The kitchen table in their apartment was set for my father's supper. Cheese, Italian bread, a steaming bowl of pasta e fagioli. My mother, washing dishes at the sink, told my father his supper was getting cold. He was standing by the wall telephone, nodding into the receiver at the voice of his bookie, who was quoting him the evening's baseball line. Again, my mother nagged at my father to eat his supper. He glared at her, cursed under his breath, but still she kept it up. He hissed, "Goddam it, shut up!" Suddenly his anger vanished. He signaled her frantically for a pen. She rummaged through a drawer and handed him one. Cradling the receiver between his ear and his shoulder he tried to write on a paper napkin.—New York 4, Boston VA. The napkin began to bunch up and tear. My mother rushed over and stretched the napkin taut with her fingers so my father could continue to write out the evening line.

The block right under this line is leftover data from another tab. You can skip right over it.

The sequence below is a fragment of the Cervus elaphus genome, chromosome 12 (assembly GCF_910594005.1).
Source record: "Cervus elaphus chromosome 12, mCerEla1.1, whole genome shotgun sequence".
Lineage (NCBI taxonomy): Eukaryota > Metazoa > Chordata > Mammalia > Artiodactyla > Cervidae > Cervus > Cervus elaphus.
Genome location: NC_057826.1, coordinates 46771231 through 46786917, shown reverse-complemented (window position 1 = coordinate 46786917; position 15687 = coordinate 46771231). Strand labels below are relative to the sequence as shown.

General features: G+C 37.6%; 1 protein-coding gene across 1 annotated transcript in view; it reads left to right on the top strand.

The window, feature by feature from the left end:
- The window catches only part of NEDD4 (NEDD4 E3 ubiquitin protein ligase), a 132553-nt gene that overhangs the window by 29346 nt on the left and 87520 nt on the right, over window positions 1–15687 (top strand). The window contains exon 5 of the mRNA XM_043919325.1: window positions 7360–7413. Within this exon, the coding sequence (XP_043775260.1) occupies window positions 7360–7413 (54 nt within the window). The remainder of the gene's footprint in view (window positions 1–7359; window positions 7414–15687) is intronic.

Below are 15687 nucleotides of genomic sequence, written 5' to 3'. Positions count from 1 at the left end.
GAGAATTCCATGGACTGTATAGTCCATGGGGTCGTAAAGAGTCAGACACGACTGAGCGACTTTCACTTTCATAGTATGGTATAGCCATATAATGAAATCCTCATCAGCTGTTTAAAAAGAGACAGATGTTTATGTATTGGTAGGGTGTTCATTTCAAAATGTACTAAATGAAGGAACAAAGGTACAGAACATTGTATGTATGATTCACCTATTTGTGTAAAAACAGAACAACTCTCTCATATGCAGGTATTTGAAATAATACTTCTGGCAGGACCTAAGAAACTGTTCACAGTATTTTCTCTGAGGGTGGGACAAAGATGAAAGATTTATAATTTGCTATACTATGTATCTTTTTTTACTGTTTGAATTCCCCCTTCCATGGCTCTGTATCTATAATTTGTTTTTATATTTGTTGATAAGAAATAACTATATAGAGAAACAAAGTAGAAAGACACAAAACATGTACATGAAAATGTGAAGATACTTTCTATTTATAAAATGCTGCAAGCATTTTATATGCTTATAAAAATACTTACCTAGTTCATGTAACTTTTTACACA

For as long as I can remember, my mother has been trying to get my father to give up his gambling. She nagged him daily, not so much because gambling forced us to live precariously, which it did, but because, more than anything, she wanted respectability in the suburbs. But now, in her late 60's, her nagging was merely a reflex action. She knew he would never quit, and at times she seemed to be in consort with him. There was the night when I went to their apartment to find my father in bed with the flu, a thermometer stuck in his mouth. My mother was on the telephone in the kitchen. She signaled me to silence with a finger to her lips. Spread out on the kitchen counter was a napkin on which she was writing out the evening line. My father, moaning in bed, calling out to my mother, "Get the line on Frisco!" My mother, scribbling as fast as she could, taking her responsibility so seriously.